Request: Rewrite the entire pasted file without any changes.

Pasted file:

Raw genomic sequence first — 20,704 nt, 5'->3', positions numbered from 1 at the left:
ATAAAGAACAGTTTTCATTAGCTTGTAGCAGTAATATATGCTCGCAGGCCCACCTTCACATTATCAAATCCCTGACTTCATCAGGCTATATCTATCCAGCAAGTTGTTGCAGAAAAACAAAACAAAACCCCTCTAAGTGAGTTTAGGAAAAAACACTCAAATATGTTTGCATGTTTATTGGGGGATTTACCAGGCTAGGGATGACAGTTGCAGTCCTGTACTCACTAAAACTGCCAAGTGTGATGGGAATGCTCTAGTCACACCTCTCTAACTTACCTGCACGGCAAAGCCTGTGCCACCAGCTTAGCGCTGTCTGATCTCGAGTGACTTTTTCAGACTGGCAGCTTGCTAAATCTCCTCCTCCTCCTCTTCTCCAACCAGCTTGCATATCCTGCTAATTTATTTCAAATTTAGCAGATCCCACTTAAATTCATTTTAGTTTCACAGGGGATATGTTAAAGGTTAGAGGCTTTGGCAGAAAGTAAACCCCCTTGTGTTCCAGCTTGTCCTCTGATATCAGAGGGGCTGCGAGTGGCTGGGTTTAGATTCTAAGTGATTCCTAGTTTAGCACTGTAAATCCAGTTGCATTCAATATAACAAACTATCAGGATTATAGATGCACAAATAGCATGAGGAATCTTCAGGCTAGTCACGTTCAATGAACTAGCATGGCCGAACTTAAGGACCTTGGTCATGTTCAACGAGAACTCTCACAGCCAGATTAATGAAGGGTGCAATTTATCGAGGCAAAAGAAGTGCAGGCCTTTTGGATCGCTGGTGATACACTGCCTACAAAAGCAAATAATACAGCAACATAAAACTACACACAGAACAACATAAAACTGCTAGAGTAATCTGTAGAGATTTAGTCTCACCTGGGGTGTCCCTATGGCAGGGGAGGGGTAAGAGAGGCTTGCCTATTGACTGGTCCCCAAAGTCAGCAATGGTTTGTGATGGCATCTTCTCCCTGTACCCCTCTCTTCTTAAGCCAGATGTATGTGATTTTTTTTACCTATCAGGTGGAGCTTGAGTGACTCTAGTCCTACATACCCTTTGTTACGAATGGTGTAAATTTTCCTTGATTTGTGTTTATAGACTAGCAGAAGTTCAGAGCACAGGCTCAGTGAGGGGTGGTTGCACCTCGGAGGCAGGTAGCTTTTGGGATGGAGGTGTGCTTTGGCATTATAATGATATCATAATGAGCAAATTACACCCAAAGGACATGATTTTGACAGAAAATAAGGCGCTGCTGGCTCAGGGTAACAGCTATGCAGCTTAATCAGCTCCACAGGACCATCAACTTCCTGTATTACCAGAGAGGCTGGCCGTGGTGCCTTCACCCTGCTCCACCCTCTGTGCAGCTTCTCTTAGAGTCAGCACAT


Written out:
Raw genomic sequence first — 20,704 nt, 5'->3', positions numbered from 1 at the left:
ATAAAGAACAGTTTTCATTAGCTTGTAGCAGTAATATATGCTCGCAGGCCCACCTTCACATTATCAAATCCCTGACTTCATCAGGCTATATCTATCCAGCAAGTTGTTGCAGAAAAACAAAACAAAACCCCTCTAAGTGAGTTTAGGAAAAAACACTCAAATATGTTTGCATGTTTATTGGGGGATTTACCAGGCTAGGGATGACAGTTGCAGTCCTGTACTCACTAAAACTGCCAAGTGTGATGGGAATGCTCTAGTCACACCTCTCTAACTTACCTGCACGGCAAAGCCTGTGCCACCAGCTTAGCGCTGTCTGATCTCGAGTGACTTTTTCAGACTGGCAGCTTGCTAAATCTCCTCCTCCTCCTCTTCTCCAACCAGCTTGCATATCCTGCTAATTTATTTCAAATTTAGCAGATCCCACTTAAATTCATTTTAGTTTCACAGGGGATATGTTAAAGGTTAGAGGCTTTGGCAGAAAGTAAACCCCCTTGTGTTCCAGCTTGTCCTCTGATATCAGAGGGGCTGCGAGTGGCTGGGTTTAGATTCTAAGTGATTCCTAGTTTAGCACTGTAAATCCAGTTGCATTCAATATAACAAACTATCAGGATTATAGATGCACAAATAGCATGAGGAATCTTCAGGCTAGTCACGTTCAATGAACTAGCATGGCCGAACTTAAGGACCTTGGTCATGTTCAACGAGAACTCTCACAGCCAGATTAATGAAGGGTGCAATTTATCGAGGCAAAAGAAGTGCAGGCCTTTTGGATCGCTGGTGATACACTGCCTACAAAAGCAAATAATACAGCAACATAAAACTACACACAGAACAACATAAAACTGCTAGAGTAATCTGTAGAGATTTAGTCTCACCTGGGGTGTCCCTATGGCAGGGGAGGGGTAAGAGAGGCTTGCCTATTGACTGGTCCCCAAAGTCAGCAATGGTTTGTGATGGCATCTTCTCCCTGTACCCCTCTCTTCTTAAGCCAGATGTATGTGATTTTTTTTACCTATCAGGTGGAGCTTGAGTGACTCTAGTCCTACATACCCTTTGTTACGAATGGTGTAAATTTTCCTTGATTTGTGTTTATAGACTAGCAGAAGTTCAGAGCACAGGCTCAGTGAGGGGTGGTTGCACCTCGGAGGCAGGTAGCTTTTGGGATGGAGGTGTGCTTTGGCATTATAATGATATCATAATGAGCAAATTACACCCAAAGGACATGATTTTGACAGAAAATAAGGCGCTGCTGGCTCAGGGTAACAGCTATGCAGCTTAATCAGCTCCACAGGACCATCAACTTCCTGTATTACCAGAGAGGCTGGCCGTGGTGCCTTCACCCTGCTCCACCCTCTGTGCAGCTTCTCTTAGAGTCAGCACAT